The metabolism is the set of physical and chemical processes upon which the life of the cells of a living organism depends.
The metabolism is comprised of two opposing processes: anabolism and catabolism. Anabolism is a set of synthesis reactions that transform simpler compounds into organic molecules, normally consuming energy. Catabolism is a set of reactions that break down organic molecules into simpler and less complex substances, normally releasing energy. The energy released in catabolism may be used in vital processes of the body, including anabolism.
Homeostasis comprises the processes through which the body maintains adequate intra and extracellular conditions so that the metabolism can carry out its normal reactions.
Homeostatic sensors are structures that detect environmental information inside and outside the body. These sensors may be nervous receptor cells, cytoplasmic or membrane proteins or other specialized molecules. Controllers are structures responsible for processing and interpreting information received from the sensors. In general, controllers are specialized regions of the central nervous system. However, they also exist on the molecular level, like in the case of DNA, a molecule that can receive information from proteins to inhibit or boost the expression of certain genes. Effectors are elements commanded by the controllers that have the function of carrying out actions that in fact regulate and maintain the equilibrium of the body, including in muscles, glands, cellular organelles, etc., as well as structures that participate in genetic translation, production of proteins, etc., on the molecular level.
The homeostatic maintenance of the body mostly occurs by means of alternating antagonistic compensatory mechanisms. Some of these regulators lower pH while others increase it. Furthermore, there are effectors whose function is to increase body temperature and others that lower it. Likewise, there exist hormones that reduce the level of glucose in the blood, for example, and others that increase the glucose levels. The use of antagonistic mechanisms is an evolutionary strategy to solve the problem of the maintenance of the equilibrium in the body.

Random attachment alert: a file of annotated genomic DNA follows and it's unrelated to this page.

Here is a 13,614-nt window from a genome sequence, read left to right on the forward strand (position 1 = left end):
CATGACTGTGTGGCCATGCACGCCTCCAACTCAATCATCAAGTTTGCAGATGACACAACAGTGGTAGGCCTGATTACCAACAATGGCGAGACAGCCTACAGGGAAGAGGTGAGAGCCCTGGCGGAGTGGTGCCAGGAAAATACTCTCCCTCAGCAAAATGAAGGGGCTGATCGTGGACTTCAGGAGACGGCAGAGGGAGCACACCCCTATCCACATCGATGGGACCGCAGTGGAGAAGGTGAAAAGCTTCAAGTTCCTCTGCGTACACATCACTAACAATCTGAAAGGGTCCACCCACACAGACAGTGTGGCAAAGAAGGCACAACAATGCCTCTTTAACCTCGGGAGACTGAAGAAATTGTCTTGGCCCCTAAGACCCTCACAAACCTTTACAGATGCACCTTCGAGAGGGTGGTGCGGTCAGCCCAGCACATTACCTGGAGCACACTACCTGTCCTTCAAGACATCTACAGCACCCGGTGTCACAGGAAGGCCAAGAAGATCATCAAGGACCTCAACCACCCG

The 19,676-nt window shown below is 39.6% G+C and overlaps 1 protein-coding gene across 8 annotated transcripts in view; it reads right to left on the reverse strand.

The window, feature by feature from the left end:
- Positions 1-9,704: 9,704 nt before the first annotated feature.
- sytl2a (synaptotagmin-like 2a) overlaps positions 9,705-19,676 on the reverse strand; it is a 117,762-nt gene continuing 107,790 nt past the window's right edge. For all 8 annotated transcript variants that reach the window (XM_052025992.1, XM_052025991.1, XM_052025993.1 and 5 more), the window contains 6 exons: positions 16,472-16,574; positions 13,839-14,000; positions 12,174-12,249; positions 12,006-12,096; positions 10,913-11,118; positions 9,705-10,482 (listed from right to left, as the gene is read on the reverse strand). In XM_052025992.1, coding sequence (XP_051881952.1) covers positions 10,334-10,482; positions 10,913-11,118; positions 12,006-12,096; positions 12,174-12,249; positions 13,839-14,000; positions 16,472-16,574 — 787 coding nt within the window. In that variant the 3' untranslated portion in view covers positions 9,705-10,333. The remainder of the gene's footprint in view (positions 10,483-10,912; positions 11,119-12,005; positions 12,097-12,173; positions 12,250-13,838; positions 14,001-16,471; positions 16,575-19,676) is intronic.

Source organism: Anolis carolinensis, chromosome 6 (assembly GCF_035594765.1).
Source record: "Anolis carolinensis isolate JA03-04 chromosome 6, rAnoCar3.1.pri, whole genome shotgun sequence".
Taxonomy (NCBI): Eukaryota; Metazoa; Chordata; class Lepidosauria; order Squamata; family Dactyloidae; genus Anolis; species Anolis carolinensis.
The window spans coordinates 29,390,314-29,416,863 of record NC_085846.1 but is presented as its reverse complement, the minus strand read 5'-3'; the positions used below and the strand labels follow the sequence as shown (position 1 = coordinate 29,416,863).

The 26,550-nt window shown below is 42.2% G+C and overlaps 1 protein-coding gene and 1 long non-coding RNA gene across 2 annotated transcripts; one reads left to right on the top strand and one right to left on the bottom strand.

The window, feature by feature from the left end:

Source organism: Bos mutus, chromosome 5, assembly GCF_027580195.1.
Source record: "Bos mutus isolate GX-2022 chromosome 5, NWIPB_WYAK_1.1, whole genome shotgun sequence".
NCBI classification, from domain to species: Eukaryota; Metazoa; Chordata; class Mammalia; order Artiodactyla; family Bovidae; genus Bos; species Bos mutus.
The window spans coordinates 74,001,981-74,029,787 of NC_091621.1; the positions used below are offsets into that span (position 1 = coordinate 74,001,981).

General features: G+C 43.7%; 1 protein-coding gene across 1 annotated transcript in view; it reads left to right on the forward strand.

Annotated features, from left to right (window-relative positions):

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Negative feedback happens when the response to a given action generates an effect that inhibits that action. For example, when the concentration of carbon dioxide in blood is high, pulmonary respiration is stimulated so that the CO₂ excess can be expelled through expiration. Hyperventilation, however, lowers the carbon dioxide concentration in blood too much, generating negative feedback that causes the reduction of the frequency of respiration.
Negative feedback is the main mechanism of homeostasis and it occurs in a variety of processes, such as in blood pressure control, glycemic control, muscle contraction, etc.
In positive feedback, the effect caused by an action stimulates the action even more. This mechanism of homeostatic regulation is rarer.
An example of positive feedback is the blood clotting process, in which each chemical reaction produces enzymes that catalyze the following reaction until forming fibrin. Therefore, the products of the previous chemical reactions are consumed and the equilibrium of each reaction is geared towards the production of more enzymes (positive feedback).
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